Original article by Catherine Murphy
abc.net au – Page: Online : 17-May-21
Tennis players are said to be unwilling to go through two weeks of hotel quarantine again before the Australian Open if the nation’s international borders remain closed until mid-2022. It is believed that Tennis Australia is prepared to move the 2022 Australian Open to Doha or Dubai if it and the federal government cannot come to an agreement on less rigid quarantine arrangements. Melbourne’s Formula One grand prix will also need quarantine arrangements to be eased if it is to go ahead in November, after it was switched from March.
Original article by Christopher Knaus, Melissa Davey
The Guardian Australia – Page: Online : 28-Apr-21
Public Health Association of Australia president Tarun Weeramanthri has urged the national cabinet to end the ‘political blame game’ over hotel quarantine and address deficiencies with the system. He says airborne transmission of COVID-19 in hotels with inadequate ventilation is the single biggest risk in terms of the virus spreading. Chief medical officer Paul Kelly has defended the hotel quarantine system; he has told a parliamentary inquiry that the system is ‘fit for purpose’, but concedes that improvements can be made. Some state governments are continuing to advocate housing returned travellers in purpose-built facilities in regional areas.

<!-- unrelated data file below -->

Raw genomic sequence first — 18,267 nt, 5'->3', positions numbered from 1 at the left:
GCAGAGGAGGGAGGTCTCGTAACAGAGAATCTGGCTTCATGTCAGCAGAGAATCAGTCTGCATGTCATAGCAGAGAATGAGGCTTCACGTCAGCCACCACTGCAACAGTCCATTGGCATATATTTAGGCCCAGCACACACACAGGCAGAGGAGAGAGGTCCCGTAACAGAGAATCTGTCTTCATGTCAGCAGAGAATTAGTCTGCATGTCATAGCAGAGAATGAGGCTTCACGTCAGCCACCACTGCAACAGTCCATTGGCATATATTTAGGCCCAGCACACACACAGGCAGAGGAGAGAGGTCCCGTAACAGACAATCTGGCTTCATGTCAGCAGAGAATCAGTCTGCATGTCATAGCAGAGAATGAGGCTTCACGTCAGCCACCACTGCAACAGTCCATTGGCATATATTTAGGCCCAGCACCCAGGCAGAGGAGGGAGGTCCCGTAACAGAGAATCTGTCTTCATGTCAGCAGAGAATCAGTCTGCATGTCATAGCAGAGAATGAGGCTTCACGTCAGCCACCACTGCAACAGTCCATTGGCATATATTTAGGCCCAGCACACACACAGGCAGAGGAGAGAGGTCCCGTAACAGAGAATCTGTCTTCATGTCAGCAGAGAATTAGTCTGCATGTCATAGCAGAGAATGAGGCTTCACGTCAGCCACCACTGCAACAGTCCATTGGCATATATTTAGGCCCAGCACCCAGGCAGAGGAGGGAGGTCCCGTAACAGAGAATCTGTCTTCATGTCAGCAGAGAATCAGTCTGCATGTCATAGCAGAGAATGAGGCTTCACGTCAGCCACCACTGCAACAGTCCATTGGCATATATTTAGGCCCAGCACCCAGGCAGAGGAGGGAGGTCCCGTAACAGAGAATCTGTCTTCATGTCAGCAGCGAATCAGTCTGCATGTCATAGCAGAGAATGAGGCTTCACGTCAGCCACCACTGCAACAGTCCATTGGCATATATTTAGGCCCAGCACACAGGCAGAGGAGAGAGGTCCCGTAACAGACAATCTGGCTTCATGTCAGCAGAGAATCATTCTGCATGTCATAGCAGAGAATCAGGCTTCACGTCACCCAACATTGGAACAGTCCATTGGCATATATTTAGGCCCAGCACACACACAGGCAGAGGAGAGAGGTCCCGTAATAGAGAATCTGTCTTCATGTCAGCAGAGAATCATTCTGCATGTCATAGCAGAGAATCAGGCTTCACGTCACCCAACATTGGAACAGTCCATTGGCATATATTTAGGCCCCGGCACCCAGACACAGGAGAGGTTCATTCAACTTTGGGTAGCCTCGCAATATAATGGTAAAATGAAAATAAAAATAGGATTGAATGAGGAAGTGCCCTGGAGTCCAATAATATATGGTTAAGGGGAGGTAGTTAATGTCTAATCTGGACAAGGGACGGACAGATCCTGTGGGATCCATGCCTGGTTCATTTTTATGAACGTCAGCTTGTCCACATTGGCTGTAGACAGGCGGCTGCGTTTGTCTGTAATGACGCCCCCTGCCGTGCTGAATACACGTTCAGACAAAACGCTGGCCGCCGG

PUBLIC HEALTH ASSOCIATION OF AUSTRALIA, AUSTRALIA. DEPT OF HEALTH
Original article by Andrew Tillett
The Australian Financial Review – Page: Online : 22-Jan-21
Queensland Premier Annastacia Palaszczuk plans to raise her proposal to relocate the quarantining of returned international travellers from Brisbane hotels to regional mining camps when national cabinet meets on 22 January. Prime Minister Scott Morrison has voiced scepticism about the idea, noting the possibility that resources workers could become infected and thus hamper Australia’s economic recovery. The meeting will also receive an update on the implementation plan for Australia’s vaccine rollout from March and on quarantine arrangements for seasonal workers to be allowed into Australia to harvest fresh produce, as well as discussing the cap on international arrivals.
QUEENSLAND. DEPT OF THE PREMIER AND CABINET